Understanding barriers to healthy eating: Children’s choice leading barrier to healthy eating?

What is the problem?

Promoting a healthy diet is a key public health target on a national scale let alone in our local areas. Recent figures show the prevalence of obesity in Year 6 children is 22.7%  which is higher than pre-pandemic levels. The prevalence of childhood obesity is also almost twice as high for children living in most deprived areas.

In 2021, our team at CC4C ran a listening workshop within the local community which gave us useful insights into what health matters are most important to them – maintaining a healthy weight was a key priority. One of our volunteers, Hanan Ghouniem, reached out to us to help provide further healthy eating support for families in her local area, White City, in the face of rising pressure from the cost of living crisis. 

As part of an integrated care team we have a responsibility to develop a better understanding of the issue at hand. From the 64 families we spoke to, children’s choice (or ‘fussy eating’) was the most common barrier to healthy eating as a family.  

What have we done so far?

Over the past 12 months, our previous CC4C trainees and patient engagement team have conducted 4 school assemblies focusing on education of children on healthy eating e.g. 5 a day, sugar intake. These sessions were overall well received by both pupils and teachers, they enjoyed the interactive nature of the assemblies but felt we could use more visual aids to improve! Using PDSA cycles and based on feedback, assembly plans were adjusted.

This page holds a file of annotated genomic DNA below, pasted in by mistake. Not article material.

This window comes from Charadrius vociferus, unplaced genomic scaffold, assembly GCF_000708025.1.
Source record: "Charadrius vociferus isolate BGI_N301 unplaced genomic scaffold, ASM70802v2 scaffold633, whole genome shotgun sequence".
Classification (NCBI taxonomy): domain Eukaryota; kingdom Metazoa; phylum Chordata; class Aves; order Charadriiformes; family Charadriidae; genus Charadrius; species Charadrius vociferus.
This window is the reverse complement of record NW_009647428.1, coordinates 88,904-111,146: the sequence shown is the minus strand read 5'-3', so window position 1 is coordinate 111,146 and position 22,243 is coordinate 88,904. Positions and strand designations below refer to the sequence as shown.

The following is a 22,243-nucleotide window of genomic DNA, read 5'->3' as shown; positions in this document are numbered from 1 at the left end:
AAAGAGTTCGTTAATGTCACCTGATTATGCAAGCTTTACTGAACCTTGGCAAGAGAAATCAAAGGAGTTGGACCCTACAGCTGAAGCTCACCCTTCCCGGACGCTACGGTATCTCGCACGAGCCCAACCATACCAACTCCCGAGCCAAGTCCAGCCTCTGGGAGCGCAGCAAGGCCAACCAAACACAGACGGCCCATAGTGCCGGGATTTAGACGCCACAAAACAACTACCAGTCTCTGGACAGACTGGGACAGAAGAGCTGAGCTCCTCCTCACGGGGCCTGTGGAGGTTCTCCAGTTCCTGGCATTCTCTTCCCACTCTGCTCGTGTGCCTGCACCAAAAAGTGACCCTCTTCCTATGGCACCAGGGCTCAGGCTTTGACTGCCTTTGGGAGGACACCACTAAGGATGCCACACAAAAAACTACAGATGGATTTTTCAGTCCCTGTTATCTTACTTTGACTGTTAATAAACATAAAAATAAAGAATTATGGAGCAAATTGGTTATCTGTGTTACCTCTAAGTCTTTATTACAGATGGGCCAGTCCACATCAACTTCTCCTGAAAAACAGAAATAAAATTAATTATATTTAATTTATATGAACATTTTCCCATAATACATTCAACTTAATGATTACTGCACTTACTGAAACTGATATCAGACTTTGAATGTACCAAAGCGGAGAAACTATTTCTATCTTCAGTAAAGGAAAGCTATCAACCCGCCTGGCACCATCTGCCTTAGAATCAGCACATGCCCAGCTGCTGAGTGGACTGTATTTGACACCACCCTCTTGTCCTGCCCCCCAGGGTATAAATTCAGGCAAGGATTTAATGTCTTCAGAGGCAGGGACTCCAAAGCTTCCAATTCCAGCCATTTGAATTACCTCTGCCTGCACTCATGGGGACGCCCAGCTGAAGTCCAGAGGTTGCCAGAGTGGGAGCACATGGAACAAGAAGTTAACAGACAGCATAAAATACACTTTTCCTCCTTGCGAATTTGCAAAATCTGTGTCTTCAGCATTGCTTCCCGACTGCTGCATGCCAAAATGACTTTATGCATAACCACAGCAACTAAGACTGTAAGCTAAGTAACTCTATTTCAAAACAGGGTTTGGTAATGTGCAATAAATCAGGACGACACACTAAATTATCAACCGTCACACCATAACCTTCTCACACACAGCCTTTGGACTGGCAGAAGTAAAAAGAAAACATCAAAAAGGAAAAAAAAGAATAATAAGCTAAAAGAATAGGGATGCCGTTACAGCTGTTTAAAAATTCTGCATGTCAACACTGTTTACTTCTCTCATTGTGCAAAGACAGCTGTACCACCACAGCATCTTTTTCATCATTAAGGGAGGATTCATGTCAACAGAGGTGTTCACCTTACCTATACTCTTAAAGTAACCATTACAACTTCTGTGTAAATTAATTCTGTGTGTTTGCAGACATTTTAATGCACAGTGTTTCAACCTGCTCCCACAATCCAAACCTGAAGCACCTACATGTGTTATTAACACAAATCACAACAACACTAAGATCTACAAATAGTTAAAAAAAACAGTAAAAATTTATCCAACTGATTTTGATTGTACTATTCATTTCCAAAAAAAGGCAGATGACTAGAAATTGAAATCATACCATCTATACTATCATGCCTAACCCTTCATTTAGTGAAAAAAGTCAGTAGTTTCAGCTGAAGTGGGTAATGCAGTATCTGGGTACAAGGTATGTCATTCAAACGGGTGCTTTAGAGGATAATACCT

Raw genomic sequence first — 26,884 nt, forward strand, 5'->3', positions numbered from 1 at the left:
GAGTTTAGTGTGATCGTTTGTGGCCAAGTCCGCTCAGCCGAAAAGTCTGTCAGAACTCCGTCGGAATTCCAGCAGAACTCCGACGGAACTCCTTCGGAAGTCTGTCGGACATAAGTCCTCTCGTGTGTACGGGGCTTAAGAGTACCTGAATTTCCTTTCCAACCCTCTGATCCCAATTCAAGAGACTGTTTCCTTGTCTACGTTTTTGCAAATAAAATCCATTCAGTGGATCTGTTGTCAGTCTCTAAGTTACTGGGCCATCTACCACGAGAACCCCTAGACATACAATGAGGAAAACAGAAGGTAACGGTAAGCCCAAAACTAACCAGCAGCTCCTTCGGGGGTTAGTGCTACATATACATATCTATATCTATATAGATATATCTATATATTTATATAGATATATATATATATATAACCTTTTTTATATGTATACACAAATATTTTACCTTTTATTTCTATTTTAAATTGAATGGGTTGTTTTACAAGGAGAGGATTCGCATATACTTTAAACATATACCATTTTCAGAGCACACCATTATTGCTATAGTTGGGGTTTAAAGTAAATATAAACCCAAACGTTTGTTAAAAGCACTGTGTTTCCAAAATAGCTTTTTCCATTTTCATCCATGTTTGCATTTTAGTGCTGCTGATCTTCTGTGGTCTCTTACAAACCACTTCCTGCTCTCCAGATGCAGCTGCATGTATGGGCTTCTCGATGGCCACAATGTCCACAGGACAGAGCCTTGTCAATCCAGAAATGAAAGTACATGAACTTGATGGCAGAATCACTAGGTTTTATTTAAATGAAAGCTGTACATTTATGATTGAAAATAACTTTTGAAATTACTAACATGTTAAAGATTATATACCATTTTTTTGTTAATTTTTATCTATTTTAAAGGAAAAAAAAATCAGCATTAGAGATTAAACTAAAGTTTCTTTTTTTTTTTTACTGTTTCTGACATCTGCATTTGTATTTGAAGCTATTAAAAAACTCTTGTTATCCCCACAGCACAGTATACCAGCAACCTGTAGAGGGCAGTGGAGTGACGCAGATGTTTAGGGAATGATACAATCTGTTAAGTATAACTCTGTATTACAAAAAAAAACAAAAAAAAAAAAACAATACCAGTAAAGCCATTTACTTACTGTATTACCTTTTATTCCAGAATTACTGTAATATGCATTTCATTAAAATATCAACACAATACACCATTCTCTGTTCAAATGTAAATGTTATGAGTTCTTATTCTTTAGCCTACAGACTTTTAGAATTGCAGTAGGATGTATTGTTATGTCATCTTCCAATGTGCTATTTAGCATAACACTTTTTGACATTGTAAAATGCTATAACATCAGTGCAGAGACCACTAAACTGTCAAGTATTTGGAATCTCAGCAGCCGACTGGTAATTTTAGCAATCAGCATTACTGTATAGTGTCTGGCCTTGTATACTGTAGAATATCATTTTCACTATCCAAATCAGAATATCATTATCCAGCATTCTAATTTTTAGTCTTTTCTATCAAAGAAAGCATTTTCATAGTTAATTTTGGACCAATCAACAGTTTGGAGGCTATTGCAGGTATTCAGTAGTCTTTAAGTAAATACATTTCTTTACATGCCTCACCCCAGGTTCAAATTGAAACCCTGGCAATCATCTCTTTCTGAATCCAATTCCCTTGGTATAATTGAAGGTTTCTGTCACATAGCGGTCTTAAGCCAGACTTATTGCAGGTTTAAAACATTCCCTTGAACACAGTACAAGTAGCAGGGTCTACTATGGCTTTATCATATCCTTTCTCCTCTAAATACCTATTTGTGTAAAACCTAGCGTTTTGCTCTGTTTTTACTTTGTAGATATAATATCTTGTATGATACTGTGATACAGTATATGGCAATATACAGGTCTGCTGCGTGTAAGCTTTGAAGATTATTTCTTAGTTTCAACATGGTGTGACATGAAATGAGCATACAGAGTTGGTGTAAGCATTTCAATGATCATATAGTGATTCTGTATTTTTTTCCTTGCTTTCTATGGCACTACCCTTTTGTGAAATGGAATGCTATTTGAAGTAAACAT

In this academic cycle we delivered an assembly at a local primary school for children in years 4-6 focusing on vitamins and minerals – we were able to teach children the sources of different vitamins and their roles. We were surprised with the level of knowledge children already had especially about vitamin D!

The children thoroughly enjoyed the session in particular the “Top Trumps” game which aimed to show the benefits of choosing a healthier snack! 
We gained some useful feedback from teachers regarding on potential improvements including relating key parts of information to fun food facts for children to grasp! 

What are our current aims?

Our main aim is to gain a better understanding into the common difficulties that parents experience to implement a healthy diet in children regularly.
Our early discussions with parents in paediatric outpatient department identified health visitors as key healthcare professionals where parents often turn to for advice about healthy eating. We then reached out to local health visitor centres to discuss with parents what they often struggle with in regards to healthy eating.

At these sessions we aimed to share our “Supporting healthy eating in White City” poster which shows parents what free local support is available e.g. local free cooking lessons, holiday activities for families and information on local food banks.